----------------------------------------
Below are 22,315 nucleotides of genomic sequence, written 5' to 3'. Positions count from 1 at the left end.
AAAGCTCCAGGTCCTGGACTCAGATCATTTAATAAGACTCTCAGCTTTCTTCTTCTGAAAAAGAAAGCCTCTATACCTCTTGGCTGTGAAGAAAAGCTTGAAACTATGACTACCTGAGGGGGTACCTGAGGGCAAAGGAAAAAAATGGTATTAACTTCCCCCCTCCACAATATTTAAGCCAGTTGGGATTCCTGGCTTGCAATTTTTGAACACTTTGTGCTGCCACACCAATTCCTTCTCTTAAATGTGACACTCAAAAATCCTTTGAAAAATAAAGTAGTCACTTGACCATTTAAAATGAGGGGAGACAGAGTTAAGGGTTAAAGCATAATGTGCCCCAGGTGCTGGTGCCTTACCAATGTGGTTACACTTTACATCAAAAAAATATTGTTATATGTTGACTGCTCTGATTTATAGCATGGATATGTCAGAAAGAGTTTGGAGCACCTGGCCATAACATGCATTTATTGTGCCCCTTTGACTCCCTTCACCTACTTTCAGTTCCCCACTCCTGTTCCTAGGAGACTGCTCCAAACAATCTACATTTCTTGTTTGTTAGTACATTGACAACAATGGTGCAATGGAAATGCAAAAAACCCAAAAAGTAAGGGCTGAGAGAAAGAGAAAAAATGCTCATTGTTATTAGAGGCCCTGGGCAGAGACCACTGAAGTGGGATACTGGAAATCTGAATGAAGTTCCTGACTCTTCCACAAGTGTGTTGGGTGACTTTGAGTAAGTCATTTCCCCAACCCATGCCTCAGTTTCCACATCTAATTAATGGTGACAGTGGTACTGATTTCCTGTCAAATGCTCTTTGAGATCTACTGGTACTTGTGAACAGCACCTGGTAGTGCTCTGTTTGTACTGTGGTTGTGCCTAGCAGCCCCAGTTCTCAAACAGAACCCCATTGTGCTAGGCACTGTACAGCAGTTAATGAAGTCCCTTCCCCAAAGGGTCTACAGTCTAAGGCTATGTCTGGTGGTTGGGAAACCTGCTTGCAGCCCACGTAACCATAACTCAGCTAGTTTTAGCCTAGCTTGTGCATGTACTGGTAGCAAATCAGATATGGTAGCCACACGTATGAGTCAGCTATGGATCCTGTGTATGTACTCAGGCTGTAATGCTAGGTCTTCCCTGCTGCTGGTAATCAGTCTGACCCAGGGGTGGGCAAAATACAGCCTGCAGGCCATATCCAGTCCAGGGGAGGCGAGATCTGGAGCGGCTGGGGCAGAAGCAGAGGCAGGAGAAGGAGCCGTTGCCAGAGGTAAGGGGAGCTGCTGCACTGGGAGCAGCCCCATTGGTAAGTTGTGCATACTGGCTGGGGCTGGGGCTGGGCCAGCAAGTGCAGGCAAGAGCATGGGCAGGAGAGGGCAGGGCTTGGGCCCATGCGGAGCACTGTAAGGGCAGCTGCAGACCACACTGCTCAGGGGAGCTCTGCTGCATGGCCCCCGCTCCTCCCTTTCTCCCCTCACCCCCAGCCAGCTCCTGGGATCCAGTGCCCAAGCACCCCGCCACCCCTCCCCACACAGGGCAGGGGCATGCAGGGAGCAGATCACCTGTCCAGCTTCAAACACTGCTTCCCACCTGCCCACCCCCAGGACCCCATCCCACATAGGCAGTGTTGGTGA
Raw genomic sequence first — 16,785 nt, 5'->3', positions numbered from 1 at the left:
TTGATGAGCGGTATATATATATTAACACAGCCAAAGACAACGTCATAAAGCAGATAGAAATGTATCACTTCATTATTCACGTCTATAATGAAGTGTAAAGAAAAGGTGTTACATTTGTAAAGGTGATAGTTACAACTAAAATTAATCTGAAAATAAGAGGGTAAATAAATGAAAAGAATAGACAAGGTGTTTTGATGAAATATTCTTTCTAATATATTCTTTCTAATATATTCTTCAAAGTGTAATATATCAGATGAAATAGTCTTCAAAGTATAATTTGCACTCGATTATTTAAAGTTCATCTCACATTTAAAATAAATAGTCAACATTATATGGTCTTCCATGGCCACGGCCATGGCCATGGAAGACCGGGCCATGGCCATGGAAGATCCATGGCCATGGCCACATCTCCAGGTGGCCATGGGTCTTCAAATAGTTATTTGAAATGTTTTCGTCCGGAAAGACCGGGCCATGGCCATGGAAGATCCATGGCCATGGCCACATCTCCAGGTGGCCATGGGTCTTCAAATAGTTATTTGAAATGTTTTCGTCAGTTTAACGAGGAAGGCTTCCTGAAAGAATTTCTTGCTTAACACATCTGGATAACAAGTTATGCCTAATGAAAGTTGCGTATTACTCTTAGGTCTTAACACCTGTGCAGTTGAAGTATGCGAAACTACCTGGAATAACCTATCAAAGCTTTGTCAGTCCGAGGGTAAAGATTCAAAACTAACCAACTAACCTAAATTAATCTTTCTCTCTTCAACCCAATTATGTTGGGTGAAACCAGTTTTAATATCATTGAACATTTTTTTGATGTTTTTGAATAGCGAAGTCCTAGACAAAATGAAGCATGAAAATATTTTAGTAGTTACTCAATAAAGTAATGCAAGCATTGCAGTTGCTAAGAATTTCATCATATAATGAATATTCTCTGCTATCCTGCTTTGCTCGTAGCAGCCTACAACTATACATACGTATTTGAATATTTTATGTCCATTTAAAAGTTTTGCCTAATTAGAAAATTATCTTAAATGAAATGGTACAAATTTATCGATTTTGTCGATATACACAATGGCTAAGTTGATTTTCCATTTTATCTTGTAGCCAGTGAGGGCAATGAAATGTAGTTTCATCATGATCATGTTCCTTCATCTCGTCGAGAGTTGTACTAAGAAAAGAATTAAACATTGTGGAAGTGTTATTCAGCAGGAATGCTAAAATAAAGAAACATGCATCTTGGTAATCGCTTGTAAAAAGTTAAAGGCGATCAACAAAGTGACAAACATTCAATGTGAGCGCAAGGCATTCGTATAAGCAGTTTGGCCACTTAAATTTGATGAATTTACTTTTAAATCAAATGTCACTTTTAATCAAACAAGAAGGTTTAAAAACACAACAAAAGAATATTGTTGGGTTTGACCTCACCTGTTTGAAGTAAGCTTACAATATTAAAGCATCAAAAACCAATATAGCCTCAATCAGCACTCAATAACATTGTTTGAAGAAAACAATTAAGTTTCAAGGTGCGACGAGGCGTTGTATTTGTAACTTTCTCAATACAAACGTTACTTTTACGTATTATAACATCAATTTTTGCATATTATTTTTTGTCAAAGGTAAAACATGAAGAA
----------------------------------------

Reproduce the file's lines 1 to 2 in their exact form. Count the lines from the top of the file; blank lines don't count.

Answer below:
Below are 22,315 nucleotides of genomic sequence, written 5' to 3'. Positions count from 1 at the left end.
AAAGCTCCAGGTCCTGGACTCAGATCATTTAATAAGACTCTCAGCTTTCTTCTTCTGAAAAAGAAAGCCTCTATACCTCTTGGCTGTGAAGAAAAGCTTGAAACTATGACTACCTGAGGGGGTACCTGAGGGCAAAGGAAAAAAATGGTATTAACTTCCCCCCTCCACAATATTTAAGCCAGTTGGGATTCCTGGCTTGCAATTTTTGAACACTTTGTGCTGCCACACCAATTCCTTCTCTTAAATGTGACACTCAAAAATCCTTTGAAAAATAAAGTAGTCACTTGACCATTTAAAATGAGGGGAGACAGAGTTAAGGGTTAAAGCATAATGTGCCCCAGGTGCTGGTGCCTTACCAATGTGGTTACACTTTACATCAAAAAAATATTGTTATATGTTGACTGCTCTGATTTATAGCATGGATATGTCAGAAAGAGTTTGGAGCACCTGGCCATAACATGCATTTATTGTGCCCCTTTGACTCCCTTCACCTACTTTCAGTTCCCCACTCCTGTTCCTAGGAGACTGCTCCAAACAATCTACATTTCTTGTTTGTTAGTACATTGACAACAATGGTGCAATGGAAATGCAAAAAACCCAAAAAGTAAGGGCTGAGAGAAAGAGAAAAAATGCTCATTGTTATTAGAGGCCCTGGGCAGAGACCACTGAAGTGGGATACTGGAAATCTGAATGAAGTTCCTGACTCTTCCACAAGTGTGTTGGGTGACTTTGAGTAAGTCATTTCCCCAACCCATGCCTCAGTTTCCACATCTAATTAATGGTGACAGTGGTACTGATTTCCTGTCAAATGCTCTTTGAGATCTACTGGTACTTGTGAACAGCACCTGGTAGTGCTCTGTTTGTACTGTGGTTGTGCCTAGCAGCCCCAGTTCTCAAACAGAACCCCATTGTGCTAGGCACTGTACAGCAGTTAATGAAGTCCCTTCCCCAAAGGGTCTACAGTCTAAGGCTATGTCTGGTGGTTGGGAAACCTGCTTGCAGCCCACGTAACCATAACTCAGCTAGTTTTAGCCTAGCTTGTGCATGTACTGGTAGCAAATCAGATATGGTAGCCACACGTATGAGTCAGCTATGGATCCTGTGTATGTACTCAGGCTGTAATGCTAGGTCTTCCCTGCTGCTGGTAATCAGTCTGACCCAGGGGTGGGCAAAATACAGCCTGCAGGCCATATCCAGTCCAGGGGAGGCGAGATCTGGAGCGGCTGGGGCAGAAGCAGAGGCAGGAGAAGGAGCCGTTGCCAGAGGTAAGGGGAGCTGCTGCACTGGGAGCAGCCCCATTGGTAAGTTGTGCATACTGGCTGGGGCTGGGGCTGGGCCAGCAAGTGCAGGCAAGAGCATGGGCAGGAGAGGGCAGGGCTTGGGCCCATGCGGAGCACTGTAAGGGCAGCTGCAGACCACACTGCTCAGGGGAGCTCTGCTGCATGGCCCCCGCTCCTCCCTTTCTCCCCTCACCCCCAGCCAGCTCCTGGGATCCAGTGCCCAAGCACCCCGCCACCCCTCCCCACACAGGGCAGGGGCATGCAGGGAGCAGATCACCTGTCCAGCTTCAAACACTGCTTCCCACCTGCCCACCCCCAGGACCCCATCCCACATAGGCAGTGTTGGTGA